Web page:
No, I’m not talking about the birds that dive into the water for food. Nor am I at the stage where I can say that I am a birder other than in the sense of I enjoy them and always keep an eye open to see what I can. Yesterday was a rare treat for me. We were on the way back from Key Largo and in looking out over a wide expanse of marsh grass (or whatever it actually is) I saw a flash of pink and realized that I was seeing a roseate spoonbill in flight. How I longed at that moment for a camera and some kind of stop action! I was able to at least relish it briefly and that brings me to the comparison of diving.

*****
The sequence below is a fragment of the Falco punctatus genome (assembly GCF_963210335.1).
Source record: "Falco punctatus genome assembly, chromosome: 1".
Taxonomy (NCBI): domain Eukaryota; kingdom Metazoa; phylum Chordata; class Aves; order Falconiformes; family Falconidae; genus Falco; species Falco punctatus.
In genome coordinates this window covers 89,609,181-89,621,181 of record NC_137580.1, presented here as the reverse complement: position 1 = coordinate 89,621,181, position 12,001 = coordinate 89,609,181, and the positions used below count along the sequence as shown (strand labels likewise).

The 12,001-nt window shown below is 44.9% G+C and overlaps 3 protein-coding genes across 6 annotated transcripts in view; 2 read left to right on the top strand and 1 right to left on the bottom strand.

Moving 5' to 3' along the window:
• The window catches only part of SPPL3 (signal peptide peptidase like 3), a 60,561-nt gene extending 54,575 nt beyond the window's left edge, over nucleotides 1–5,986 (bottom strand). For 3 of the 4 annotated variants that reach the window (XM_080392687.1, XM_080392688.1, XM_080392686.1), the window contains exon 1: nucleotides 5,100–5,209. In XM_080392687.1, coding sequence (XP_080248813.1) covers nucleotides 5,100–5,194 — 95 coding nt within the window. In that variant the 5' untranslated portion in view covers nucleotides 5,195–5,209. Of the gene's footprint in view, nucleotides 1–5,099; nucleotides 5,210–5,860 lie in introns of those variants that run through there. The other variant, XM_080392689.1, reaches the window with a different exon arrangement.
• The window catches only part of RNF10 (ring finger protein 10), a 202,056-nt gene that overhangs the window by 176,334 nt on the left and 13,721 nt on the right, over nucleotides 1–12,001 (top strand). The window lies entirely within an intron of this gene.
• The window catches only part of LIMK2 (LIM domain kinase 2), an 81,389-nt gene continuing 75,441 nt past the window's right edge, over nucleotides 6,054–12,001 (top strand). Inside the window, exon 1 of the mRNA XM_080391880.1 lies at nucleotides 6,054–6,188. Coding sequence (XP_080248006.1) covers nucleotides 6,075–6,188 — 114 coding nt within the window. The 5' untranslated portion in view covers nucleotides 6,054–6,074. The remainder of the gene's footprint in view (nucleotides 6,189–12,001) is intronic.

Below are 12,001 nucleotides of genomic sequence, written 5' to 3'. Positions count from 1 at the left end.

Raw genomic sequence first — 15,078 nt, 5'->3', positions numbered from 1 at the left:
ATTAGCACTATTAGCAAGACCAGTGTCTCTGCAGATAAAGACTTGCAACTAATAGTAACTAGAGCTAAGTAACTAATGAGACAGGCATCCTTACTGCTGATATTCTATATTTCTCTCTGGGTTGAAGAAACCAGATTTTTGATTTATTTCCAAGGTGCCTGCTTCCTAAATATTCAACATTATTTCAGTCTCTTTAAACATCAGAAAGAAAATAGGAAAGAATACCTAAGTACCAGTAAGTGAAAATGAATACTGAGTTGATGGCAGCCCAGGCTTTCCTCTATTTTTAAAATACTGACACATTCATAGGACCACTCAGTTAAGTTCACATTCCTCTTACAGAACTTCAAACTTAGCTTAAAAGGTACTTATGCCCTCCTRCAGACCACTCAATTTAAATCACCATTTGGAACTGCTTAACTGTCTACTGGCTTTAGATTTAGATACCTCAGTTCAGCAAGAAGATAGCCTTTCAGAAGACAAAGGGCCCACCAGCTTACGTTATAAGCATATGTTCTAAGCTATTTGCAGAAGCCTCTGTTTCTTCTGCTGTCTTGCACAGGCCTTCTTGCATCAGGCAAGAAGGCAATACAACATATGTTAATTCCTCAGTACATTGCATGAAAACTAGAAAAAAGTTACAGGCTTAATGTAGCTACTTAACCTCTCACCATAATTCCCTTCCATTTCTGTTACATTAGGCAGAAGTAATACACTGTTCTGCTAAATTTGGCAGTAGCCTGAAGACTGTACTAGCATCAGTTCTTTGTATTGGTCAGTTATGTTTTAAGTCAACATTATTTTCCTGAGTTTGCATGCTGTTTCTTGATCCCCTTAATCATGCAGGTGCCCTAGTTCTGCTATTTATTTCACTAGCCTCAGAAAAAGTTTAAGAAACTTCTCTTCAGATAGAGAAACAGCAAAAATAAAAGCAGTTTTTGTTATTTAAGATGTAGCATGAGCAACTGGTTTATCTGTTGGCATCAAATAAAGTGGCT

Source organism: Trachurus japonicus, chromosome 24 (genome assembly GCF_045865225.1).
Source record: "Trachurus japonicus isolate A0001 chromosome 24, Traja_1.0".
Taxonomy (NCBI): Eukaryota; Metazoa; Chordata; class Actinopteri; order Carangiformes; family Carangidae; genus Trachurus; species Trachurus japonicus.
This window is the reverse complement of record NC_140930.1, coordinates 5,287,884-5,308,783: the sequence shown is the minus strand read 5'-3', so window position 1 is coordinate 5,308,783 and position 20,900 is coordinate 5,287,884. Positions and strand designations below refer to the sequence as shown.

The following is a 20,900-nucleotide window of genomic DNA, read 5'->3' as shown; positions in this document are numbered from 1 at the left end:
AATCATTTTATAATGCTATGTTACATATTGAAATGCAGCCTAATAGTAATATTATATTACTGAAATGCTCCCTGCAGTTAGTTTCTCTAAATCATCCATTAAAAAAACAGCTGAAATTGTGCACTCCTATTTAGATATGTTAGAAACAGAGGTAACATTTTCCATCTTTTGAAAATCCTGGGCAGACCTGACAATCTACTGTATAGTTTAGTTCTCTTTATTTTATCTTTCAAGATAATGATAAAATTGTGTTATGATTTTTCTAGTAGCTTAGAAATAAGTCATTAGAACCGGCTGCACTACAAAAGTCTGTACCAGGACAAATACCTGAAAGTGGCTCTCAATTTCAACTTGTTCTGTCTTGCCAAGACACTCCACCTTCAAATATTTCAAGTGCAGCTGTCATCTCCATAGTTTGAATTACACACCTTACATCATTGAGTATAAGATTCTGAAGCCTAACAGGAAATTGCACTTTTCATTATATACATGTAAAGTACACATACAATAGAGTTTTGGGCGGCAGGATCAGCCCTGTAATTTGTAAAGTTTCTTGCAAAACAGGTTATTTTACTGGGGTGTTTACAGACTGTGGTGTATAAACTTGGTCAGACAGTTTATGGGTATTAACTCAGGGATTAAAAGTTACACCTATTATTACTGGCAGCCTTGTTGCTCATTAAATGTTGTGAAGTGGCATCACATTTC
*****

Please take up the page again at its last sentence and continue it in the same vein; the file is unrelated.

One of the fascinations with diving is that you don’t know what you might see while underwater. Oh sure, there are the “usual suspects”, yet every time you submerge, there is a chance that something extra special will swim by, perhaps languidly if you’re lucky or in such a flash that you hope you either captured it on camera or someone else saw it too. Here, those types of sightings are larger sharks, manta rays, dolphins underwater, very rarely a whale shark. Other creatures such as sea horses or certain types of fish can also be a “treat” that are never guaranteed. The way to compare is that diving in the Keys, you will see snappers, grunts, squirrels just as with birds you will see egrets of all sorts, doves, mockingbirds – all enjoyable yet routine. The other common thread of course is the region-specific species that you travel to go see. After all, you aren’t going to get a California Condor stopping into South Florida nor will you see a leafy sea dragon. Destination diving, like destination birding is about going to a place that is the native habitat of a specific species and then hoping that you actually get to see it/them. One of the reasons that we chose this part of Florida is because we are fortunate to have a wide variety of marine life and bird life to keep things interesting.